Bothell, Wash.-based Tethers Unlimited says it has completed an on-time delivery of 15 S-band software-defined radios in support of a small-satellite constellation mission being developed by Millennium Space Systems, a Boeing subsidiary.
Bothell, Wash.-based Tethers Unlimited will have its technology for deorbiting space debris put to its most ambitious test next year, during a satellite mission that will be conducted in league with TriSept Corp., Millennium Space Systems and Rocket Lab.
The technology, known as Terminator Tape, involves placing a module on a small satellite that can unwind a stretch of electrically conductive tape when it’s time to dispose of the satellite.
“This tape will significantly increase the aerodynamic cross-section of the satellite, enhancing the drag it experiences due to neutral particles,” Tethers Unlimited says in an online explainer. “In addition, the motion of this tape across the Earth’s magnetic field will induce a voltage along the tape. This voltage will drive a current to flow up the tape, with electrons collected from the conducting ionospheric plasma at the top of the tape and ions collected at the bottom. This current will induce a ‘passive electrodynamic’ drag force on the tape.”
The increased drag should dramatically shorten the timetable for dragging a satellite down to its fiery atmospheric re-entry.
As promised, Boeing has completed its acquisition of California-based Millennium Space Systems, a provider of small-satellite solutions. Millennium, which has about 260 employees, will operate as a subsidiary of Boeing Phantom Works. When the acquisition plan was announced in August, Boeing said it’d be completed by the end of September. Terms of the deal were not disclosed.
Boeing says it’ll expand its already-strong satellite portfolio with the acquisition of Millennium Space Systems, a California-based venture that specializes in small satellites for national security customers.
Founded in 2001, Millennium had its first satellite, the 200-kilogram (440-pound) Rapid Pathfinder Prototype, launched in 2011 for the National Reconnaissance Office’s NROL-66 mission. Millennium says it provided more than six years of operations for three classified payloads.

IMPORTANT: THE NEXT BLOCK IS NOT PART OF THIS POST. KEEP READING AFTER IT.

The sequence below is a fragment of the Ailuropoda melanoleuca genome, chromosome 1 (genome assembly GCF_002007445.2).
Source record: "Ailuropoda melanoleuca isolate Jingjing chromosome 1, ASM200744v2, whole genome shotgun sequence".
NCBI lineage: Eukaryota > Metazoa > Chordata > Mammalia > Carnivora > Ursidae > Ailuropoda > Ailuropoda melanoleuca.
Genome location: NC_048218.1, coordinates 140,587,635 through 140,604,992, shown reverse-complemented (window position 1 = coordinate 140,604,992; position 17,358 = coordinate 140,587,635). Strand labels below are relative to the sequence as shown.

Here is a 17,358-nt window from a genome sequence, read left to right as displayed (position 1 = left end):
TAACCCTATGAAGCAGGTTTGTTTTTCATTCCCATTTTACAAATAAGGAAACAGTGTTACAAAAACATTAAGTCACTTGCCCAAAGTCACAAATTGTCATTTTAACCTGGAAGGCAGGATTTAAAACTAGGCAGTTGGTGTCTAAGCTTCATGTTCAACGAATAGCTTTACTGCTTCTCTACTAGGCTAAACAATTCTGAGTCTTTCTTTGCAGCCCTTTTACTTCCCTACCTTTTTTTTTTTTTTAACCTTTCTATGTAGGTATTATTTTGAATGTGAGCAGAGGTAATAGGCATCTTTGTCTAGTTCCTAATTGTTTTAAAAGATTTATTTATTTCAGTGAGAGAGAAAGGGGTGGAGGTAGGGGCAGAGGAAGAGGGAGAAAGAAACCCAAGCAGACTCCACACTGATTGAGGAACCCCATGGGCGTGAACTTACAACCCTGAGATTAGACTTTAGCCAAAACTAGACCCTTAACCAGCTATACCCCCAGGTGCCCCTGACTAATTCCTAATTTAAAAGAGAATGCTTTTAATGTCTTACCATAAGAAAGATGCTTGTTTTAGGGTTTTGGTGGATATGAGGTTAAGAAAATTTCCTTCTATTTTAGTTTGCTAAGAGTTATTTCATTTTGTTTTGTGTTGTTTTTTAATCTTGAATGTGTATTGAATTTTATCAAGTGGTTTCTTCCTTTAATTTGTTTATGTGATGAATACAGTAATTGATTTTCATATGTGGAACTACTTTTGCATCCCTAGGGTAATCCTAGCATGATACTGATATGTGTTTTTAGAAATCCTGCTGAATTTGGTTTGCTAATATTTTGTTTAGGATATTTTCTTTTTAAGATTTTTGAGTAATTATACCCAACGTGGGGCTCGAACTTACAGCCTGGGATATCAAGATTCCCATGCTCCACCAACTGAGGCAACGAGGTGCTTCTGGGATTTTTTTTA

The privately held company was awarded a U.S. Air Force contract for a geosynchronous satellite system, based on its Aquila platform. It also won backing from the Defense Advanced Research Projects Agency for a class of small satellites that can be built in 90 days for less than $500,000.
The first satellite in that class, Altair Pathfinder, was deployed into orbit from the International Space Station last year.
“Millennium Space Systems’ expertise in vertically integrated small-satellite solutions perfectly complements Boeing’s existing satellite portfolio, and will allow us to meet the needs of a diverse customer set,” Leanne Caret, president and CEO of Boeing Defense, Space and Security, said today in a news release.
“We look forward to incorporating Millennium Space Systems’ end-to-end mission solution capabilities into our service offerings in satellite operations and data solutions,” Caret said.
The company, based in Bothell, Wash., is developing the Hydros as a safe-to-launch propulsion system for CubeSats and other small satellites. The thrusters measure about 4 inches wide. They run on hydrogen and oxygen, which can be produced in space by splitting water molecules (H2O) using solar-powered electrolysis.
Hydrogen and oxygen gases are burned in the thrusters to propel satellites during maneuvers. The propulsion method is similar to the principle that’s been used for the space shuttle main engines and Blue Origin’s BE-3 rocket engine, but on a much smaller scale.
Tethers Unlimited says the water-electrolysis method makes it possible for tiny satellites to carry a fuel source that’s non-explosive, non-toxic and unpressurized.